A couple years ago a member came to my roundtable with the following issue: “My Dad is dying from cancer in Michigan and I have to be with him. I don’t have anyone trained to run my company when I’m gone. What can I do?”
The discussion that followed was genuinely caring and he got some ideas that made it possible for him to step away and be with his father in his final days. As so often happens at these meetings, members learn as much if not more from the issues brought up by others. I could see the wheels turning in their heads. What if they were suddenly called away or worse? What would happen to their companies?
The astounding and sad fact is that 50 to 80% of middle managers fail to meet the expectations of the people who promoted them.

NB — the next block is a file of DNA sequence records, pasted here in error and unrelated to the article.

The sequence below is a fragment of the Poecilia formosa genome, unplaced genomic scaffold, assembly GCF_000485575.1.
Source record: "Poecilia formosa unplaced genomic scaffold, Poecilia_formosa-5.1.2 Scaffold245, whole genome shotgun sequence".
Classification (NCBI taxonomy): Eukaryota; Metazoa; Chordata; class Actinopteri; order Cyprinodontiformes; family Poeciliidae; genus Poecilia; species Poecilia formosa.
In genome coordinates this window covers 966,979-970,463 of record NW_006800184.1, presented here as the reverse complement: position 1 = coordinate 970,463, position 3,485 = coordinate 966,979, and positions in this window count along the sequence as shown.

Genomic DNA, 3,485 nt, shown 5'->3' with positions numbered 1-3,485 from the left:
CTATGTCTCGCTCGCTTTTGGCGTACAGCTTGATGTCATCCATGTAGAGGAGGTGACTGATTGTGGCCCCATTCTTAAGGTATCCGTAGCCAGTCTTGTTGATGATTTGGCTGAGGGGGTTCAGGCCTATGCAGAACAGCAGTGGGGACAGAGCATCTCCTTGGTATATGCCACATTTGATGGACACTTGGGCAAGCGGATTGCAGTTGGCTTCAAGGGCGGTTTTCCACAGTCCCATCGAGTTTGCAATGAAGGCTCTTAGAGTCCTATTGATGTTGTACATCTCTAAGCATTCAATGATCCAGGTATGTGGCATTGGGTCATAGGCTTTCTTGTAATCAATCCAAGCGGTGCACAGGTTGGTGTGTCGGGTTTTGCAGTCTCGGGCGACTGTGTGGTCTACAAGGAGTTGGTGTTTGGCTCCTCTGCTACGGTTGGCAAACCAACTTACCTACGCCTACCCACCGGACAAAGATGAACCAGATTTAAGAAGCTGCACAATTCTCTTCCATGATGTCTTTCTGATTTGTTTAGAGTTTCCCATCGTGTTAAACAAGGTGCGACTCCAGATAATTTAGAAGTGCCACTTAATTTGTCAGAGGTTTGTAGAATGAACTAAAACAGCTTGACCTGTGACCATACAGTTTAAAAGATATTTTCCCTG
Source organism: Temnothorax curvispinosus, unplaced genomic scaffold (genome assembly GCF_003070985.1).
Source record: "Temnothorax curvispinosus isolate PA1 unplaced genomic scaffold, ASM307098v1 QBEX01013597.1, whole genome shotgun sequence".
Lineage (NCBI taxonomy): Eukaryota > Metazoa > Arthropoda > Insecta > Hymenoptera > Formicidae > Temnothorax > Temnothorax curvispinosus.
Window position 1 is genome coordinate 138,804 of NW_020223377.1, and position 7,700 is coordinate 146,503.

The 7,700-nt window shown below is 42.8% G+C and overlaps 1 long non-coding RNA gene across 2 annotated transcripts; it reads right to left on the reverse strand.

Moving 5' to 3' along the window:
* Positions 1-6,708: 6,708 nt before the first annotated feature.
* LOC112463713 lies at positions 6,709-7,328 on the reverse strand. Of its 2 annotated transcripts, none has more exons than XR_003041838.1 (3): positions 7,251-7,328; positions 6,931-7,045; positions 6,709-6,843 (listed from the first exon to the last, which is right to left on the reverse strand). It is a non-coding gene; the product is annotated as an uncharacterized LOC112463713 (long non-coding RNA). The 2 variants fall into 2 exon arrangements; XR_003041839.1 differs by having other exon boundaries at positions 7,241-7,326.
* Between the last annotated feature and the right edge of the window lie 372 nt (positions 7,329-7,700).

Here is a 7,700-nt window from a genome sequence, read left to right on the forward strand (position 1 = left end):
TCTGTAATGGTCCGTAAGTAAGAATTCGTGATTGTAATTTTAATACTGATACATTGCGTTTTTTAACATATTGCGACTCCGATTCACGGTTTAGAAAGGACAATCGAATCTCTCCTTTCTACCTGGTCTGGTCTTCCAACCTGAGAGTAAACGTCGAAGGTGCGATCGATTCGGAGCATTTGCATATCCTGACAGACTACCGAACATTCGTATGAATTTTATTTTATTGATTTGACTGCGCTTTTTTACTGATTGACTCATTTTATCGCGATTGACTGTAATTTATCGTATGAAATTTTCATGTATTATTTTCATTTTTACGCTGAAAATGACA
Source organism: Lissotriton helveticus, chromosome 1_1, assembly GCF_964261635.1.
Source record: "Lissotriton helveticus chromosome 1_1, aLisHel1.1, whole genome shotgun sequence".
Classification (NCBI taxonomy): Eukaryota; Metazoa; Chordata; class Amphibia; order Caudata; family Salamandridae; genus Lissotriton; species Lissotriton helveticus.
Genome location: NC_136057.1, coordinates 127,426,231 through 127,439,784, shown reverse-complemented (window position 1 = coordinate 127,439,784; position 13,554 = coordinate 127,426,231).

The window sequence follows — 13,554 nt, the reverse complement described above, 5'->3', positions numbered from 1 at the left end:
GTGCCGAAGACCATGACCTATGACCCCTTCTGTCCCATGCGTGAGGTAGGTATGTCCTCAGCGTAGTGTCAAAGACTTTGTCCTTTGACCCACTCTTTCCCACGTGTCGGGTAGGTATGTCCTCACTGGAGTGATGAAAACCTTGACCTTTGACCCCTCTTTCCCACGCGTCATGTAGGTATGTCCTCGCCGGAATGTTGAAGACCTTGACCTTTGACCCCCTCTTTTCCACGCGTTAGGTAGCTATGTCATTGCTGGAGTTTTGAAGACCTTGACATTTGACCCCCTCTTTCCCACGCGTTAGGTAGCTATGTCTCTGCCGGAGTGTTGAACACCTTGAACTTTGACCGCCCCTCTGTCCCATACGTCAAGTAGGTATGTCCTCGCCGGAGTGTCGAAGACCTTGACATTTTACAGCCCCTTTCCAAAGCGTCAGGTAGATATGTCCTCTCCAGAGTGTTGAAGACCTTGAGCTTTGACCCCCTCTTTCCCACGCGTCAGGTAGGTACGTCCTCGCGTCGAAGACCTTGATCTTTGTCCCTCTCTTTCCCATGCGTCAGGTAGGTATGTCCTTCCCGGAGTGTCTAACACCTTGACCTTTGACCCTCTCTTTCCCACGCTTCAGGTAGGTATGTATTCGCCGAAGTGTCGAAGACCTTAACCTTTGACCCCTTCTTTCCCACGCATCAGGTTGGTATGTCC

Why? There’s an abundance of technical training for middle managers but much of it is focused on technical skills instead of people skills. Managing is about bringing out the best in people, not overwhelming subordinates with technical information. Much of the training on people skills is focused but short. It’s hard to instill new habits with little practice and no follow-up.
In his book, “Looking out for Number 2”, Bruce Miles, Ed.D. describes a Number 2 person as someone “you rely on when you cannot or do not have the personal resources to attend to all parts of the business on your own.” Miles says Number 2’s are able to:
•Think like an owner
•Understand, promote & help deliver the organizational vision
•Manage outcomes identified as essential within the strategic plan
•Help employees persist, succeed, & thrive
•Learn new skills
•Deal with some role ambiguity
If you have a number 2 person in your company, would you feel comfortable leaving that person totally in charge if you had to suddenly step away?
If you don’t have a number 2 person identified, what’s your contingency plan?